posted by AHIP
on July 20, 2020
For most of 2020, we have watched as the COVID-19 crisis has ravaged the physical and economic health of communities throughout the country. With Americans isolated in their homes and millions unemployed, the need to address food insecurity, housing instability, and social isolation is greater than ever.
Disadvantaged and minority communities are experiencing higher rates of infection and death from the disease, as well as greater economic impact because the social factors that are challenging in normal times are only amplified by a global health crisis.
According to the CDC, initial analysis of data out of New York shows that despite only making up 18% of the community, Black patients represented 33% of hospitalized COVID-19 patients. Nationally, the COVID Racial Tracker found that Black patients die of COVID-19 at rates far higher than their proportion of the population, NPR reported.
“The way the COVID-19 pandemic has played out in minority communities did not come out of the blue,” said Dr. Garth Graham, VP of Community Health at CVS Health during the AHIP 2020 Institute and Expo. “What drives differences in life expectancy is housing, education, and socioeconomic status overall. And that plays a direct role in what we’re seeing in the unfolding of the COVID-19 pandemic.”
“I think much of this comes down to the ability to socially distance,” said Michelle Jester, Executive Director of Social Determinants of Health for AHIP. “Including the ability to retain your job and work safely from home, ability to easily and safely obtain testing and treatment, ability to easily and safely run errands and purchase basic needs, ability to practice safe hygiene practices, and so on.”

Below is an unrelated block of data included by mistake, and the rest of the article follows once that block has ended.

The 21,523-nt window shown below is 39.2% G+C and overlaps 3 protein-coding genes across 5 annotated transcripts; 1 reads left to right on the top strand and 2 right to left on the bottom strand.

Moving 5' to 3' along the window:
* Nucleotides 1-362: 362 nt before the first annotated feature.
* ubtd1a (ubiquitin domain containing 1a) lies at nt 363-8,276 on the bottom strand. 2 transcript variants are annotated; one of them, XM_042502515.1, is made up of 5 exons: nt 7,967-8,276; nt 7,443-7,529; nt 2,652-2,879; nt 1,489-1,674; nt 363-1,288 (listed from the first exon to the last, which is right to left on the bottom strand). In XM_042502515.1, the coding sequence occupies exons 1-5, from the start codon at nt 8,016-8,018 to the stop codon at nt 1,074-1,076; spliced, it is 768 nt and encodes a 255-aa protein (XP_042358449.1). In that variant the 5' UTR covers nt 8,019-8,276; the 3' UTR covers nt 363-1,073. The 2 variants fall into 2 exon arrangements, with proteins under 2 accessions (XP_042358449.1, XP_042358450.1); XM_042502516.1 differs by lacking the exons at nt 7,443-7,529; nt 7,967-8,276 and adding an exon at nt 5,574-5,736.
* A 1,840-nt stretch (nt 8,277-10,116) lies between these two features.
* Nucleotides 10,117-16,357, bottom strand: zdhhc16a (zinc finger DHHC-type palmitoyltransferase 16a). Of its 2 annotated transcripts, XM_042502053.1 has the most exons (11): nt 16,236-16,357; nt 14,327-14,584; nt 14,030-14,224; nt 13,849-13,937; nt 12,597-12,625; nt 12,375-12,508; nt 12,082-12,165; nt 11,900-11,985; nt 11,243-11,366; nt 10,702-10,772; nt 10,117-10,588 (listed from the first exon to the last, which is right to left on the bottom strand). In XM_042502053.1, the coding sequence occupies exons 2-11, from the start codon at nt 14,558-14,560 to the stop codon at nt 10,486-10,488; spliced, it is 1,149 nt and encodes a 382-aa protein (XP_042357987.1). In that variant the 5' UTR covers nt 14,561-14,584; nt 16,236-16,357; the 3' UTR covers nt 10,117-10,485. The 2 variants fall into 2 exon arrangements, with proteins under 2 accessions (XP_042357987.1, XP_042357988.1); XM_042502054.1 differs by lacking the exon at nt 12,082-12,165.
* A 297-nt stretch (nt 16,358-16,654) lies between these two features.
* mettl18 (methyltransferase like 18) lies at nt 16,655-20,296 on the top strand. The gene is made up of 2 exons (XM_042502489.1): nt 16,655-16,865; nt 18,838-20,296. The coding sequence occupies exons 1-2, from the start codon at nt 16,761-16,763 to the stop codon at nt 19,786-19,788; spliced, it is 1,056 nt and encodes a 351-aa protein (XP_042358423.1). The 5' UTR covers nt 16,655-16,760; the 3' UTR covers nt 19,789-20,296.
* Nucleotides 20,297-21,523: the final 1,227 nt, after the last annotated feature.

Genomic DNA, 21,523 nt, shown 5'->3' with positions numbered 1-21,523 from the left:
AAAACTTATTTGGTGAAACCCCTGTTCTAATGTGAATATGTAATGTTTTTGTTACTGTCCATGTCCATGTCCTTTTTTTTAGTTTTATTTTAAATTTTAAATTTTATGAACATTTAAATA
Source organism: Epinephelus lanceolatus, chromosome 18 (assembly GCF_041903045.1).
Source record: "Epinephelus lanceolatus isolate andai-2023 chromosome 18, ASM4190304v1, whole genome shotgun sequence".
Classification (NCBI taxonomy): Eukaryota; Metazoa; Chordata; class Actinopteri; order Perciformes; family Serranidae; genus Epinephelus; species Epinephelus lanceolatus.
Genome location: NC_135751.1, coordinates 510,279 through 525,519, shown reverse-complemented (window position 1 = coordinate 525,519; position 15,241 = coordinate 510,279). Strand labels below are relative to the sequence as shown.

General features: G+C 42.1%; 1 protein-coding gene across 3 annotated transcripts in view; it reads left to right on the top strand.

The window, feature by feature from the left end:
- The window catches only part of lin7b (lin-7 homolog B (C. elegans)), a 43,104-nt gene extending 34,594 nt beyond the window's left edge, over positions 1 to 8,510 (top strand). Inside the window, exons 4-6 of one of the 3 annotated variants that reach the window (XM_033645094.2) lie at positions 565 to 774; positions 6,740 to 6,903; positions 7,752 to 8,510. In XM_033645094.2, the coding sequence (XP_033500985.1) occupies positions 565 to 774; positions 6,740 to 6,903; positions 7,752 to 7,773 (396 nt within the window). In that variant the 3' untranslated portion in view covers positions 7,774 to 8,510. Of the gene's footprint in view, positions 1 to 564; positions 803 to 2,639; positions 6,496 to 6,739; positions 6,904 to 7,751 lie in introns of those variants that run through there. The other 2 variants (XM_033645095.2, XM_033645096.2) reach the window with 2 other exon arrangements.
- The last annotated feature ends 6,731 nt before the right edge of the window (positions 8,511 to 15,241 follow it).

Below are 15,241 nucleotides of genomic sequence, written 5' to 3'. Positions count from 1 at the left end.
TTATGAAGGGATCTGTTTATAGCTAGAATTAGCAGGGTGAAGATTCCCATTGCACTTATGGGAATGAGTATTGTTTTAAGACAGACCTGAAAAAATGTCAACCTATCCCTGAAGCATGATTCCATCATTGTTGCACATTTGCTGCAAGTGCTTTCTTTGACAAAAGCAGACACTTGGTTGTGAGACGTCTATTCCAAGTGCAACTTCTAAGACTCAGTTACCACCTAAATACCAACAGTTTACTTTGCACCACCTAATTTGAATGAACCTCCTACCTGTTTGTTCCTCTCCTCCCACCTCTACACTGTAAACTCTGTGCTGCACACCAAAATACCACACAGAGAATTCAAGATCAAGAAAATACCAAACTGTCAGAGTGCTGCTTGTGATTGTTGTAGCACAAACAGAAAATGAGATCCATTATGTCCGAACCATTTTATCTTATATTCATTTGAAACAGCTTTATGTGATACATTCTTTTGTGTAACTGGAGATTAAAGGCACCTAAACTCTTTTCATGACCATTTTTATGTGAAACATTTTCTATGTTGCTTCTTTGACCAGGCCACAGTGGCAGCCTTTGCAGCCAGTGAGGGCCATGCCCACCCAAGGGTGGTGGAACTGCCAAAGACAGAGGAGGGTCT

“We know that disparities are often the result of structural policies and socioeconomic circumstances,” said Jester. “Earlier reports suggested that disparities were likely due to the fact that African Americans and LatinX had greater comorbidities that make them susceptible to the disease. But that could ‘place the blame’ on people rather than helping us to look more broadly at why some communities have more of those comorbidities.”
Today, health insurance providers are engaging with local health care and social service providers to address socioeconomic needs including food security, employment, and housing, during the COVID-19 crisis and beyond. A recent brief from AHIP describes some of these efforts, including:
“It is only by addressing things like food insecurity, mental health needs, and improving access to care that we can really start turning the curve,” said Graham. “We see change when organizations step up and lead.”